Process Mining
Process Mining
Automation CloudAutomation Cloud Public SectorAutomation SuiteStandalone
Last updated Jul 23, 2024

Tips for writing SQL


This page contains tips and tricks for writing SQL transformations.


  • In unions, the names, and order of fields must exactly match. It may be necessary to create empty fields on parts of the union to get all the fields aligned, with the select statement null as "Field_X".
  • When writing dbt for SQL Server, all Jinja statements are compiled into SQL code, regardless if they are inside SQL comments or not. For example, in the following -- {{ ref('Table1') }}, the Jinja will be compiled into SQL code.
  • Do not round numbers, this can lead to inconsistencies. The platform will do this automatically whenever a display value requires this.

Transformation Structure

In SQL, not all transformations can be computed in the same table. The reason for this may be aggregates or properties that cannot be expressed in a single select statement. You can create supporting tables for this purpose. Creating a supporting table in the database allows you to use the model in multiple transformations. If it is not needed to reuse the model, the supporting transformation can also be added as a preprocessing query in the existing table.

To make a distinction between supporting transformations and the other transformations, you can group them in a separate sub directory.


To make your query execution faster:

  • Avoid select distinct where it is also possible to build an aggregate and just take one record using a where clause.
  • Use union all instead of union. Using union all, records from tables are concatenated, while union removes duplicates.
  • If you are working on a large dataset, you can limit the data you are working with during development.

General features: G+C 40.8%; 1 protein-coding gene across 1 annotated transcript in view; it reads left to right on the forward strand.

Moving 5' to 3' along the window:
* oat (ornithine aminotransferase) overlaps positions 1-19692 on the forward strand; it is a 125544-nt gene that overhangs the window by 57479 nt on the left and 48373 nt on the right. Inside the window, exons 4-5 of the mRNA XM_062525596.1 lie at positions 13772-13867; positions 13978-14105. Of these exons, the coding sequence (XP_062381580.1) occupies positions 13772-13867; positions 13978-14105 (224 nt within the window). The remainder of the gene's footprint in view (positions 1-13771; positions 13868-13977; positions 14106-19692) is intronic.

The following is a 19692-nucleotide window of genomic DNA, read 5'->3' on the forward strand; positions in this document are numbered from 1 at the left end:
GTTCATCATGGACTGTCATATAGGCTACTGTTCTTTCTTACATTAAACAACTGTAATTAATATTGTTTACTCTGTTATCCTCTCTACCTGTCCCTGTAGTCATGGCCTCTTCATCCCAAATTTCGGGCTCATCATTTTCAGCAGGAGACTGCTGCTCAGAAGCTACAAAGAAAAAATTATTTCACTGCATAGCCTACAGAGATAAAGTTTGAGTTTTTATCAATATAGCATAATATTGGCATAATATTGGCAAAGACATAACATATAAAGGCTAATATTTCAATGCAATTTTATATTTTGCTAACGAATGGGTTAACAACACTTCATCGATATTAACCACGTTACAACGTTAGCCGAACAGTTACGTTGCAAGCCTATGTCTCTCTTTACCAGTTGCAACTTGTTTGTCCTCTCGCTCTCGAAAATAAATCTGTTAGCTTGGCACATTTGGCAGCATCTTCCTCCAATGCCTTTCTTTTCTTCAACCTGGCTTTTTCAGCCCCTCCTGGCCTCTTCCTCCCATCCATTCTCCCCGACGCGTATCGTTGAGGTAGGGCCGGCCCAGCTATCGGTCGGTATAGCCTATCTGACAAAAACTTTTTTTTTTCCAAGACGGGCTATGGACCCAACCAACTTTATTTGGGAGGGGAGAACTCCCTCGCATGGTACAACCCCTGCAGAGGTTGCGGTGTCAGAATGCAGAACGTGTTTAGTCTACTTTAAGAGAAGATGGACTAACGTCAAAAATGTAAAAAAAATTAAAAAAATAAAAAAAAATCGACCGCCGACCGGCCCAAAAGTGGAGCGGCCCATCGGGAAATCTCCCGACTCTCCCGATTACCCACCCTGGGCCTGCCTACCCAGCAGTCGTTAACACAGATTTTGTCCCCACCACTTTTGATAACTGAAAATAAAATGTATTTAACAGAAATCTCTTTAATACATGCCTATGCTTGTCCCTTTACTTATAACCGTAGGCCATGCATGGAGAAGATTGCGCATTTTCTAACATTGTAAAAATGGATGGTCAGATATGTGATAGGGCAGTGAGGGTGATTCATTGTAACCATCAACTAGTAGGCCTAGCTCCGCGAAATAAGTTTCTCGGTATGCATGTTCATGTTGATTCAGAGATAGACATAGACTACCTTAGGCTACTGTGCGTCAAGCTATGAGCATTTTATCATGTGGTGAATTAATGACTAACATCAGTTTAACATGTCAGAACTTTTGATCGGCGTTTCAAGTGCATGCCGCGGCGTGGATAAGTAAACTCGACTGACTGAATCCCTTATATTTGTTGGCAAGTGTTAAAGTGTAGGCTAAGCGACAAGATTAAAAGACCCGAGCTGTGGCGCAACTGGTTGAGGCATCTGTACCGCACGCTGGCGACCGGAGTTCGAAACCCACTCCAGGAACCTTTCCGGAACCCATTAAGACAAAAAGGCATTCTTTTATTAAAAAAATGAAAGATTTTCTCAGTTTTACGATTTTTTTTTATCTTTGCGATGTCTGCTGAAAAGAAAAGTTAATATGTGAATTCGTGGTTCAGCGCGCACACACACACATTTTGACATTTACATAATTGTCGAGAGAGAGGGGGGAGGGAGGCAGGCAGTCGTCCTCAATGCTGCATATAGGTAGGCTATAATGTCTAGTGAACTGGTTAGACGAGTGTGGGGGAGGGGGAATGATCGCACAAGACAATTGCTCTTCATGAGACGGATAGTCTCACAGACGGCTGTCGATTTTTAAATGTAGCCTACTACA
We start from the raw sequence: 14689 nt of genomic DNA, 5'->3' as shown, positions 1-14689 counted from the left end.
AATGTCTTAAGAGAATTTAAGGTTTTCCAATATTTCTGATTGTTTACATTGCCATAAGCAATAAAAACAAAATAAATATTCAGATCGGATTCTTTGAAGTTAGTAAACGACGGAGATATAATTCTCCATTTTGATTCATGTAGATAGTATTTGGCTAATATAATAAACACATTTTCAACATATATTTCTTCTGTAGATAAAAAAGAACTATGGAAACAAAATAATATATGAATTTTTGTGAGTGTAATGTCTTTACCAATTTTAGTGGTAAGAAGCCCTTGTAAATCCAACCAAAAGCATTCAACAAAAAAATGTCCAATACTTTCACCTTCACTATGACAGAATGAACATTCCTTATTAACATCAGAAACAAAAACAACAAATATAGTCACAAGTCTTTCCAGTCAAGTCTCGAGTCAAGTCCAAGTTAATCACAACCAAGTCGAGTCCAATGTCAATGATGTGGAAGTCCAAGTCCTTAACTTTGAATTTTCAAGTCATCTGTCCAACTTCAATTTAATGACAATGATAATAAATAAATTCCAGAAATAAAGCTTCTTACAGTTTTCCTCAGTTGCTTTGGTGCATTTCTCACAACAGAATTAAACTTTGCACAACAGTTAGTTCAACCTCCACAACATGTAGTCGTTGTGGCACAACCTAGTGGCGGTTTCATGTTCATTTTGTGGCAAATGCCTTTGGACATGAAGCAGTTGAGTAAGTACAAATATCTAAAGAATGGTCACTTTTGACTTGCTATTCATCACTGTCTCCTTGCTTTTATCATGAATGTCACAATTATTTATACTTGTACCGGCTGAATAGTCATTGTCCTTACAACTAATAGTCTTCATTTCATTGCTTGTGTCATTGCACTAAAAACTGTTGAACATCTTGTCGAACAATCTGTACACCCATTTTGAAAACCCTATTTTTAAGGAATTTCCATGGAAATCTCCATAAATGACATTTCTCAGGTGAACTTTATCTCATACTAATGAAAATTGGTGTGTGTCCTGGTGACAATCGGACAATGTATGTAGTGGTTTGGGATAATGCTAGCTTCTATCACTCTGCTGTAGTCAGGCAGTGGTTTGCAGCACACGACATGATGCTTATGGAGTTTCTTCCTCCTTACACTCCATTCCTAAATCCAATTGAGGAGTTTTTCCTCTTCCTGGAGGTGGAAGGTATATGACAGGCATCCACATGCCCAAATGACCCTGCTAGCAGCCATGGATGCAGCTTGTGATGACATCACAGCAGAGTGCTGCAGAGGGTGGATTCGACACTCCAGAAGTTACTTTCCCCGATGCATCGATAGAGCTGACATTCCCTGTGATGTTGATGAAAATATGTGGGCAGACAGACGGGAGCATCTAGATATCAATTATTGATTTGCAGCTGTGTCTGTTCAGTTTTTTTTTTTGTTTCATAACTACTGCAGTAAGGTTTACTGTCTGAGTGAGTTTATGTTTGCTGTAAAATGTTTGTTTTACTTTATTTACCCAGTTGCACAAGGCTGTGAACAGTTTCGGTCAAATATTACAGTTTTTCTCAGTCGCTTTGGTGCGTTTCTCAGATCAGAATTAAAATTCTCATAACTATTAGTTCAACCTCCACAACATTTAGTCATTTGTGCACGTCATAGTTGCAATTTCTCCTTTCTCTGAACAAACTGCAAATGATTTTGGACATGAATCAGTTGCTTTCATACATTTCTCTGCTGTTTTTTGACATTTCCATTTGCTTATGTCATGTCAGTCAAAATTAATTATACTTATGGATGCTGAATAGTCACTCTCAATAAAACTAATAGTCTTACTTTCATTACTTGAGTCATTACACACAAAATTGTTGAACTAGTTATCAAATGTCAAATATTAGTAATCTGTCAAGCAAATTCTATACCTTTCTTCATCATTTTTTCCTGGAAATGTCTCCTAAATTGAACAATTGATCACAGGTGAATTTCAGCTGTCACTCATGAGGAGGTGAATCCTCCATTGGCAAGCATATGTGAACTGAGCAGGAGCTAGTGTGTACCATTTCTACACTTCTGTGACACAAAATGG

• All models (except for the models in the 1_input directory) are materialized as a table by dbt. This is the default setting for all Process Mining Connectors. For more information, see the dbt documentation on Materializations.
  • When generating an id field, use the id() macro available in pm-utils. Examples can be found in the devkit-connector.

SQL style guide

The following style guide was used to develop the Process Mining app templates. It is recommended to follow these guidelines for consistency and readability.

  • Write SQL commands and functions in lower case.
  • Use the same level of indentation for select,  from,  where, join, etc., to understand the structure of the model more easily.
    • Use indentation for the usage of functions if this improves readability. For example, use indentation for each statement in a case function.
  • Use consistent naming conventions for tables and fields to prevent SQL errors indicating that tables or fields do not exist in the database. Adhere to the following guidelines:

    • Tables and fields start with a capital.
    • Use an underscore _ between separate words in tables and fields.
    • All fields have quotes.
    • Tables do not have quotes. This improves readability in combination with fields having quotes.
  • All fields are prefixed with the table they originate from, to make the model easier to understand and extend.
  • Commas used for the separation of fields are placed at the end of the line.
  • Use inline comments when certain constructions need to be explained. When this is done, make sure the comment adds value.
  • For readability and maintainability, use explicit select statements in the transformation part of the query and do not use select *. Especially for unions, using the select * can yield errors.
  • Introduction
  • General
  • Transformation Structure
  • Performance
  • SQL style guide

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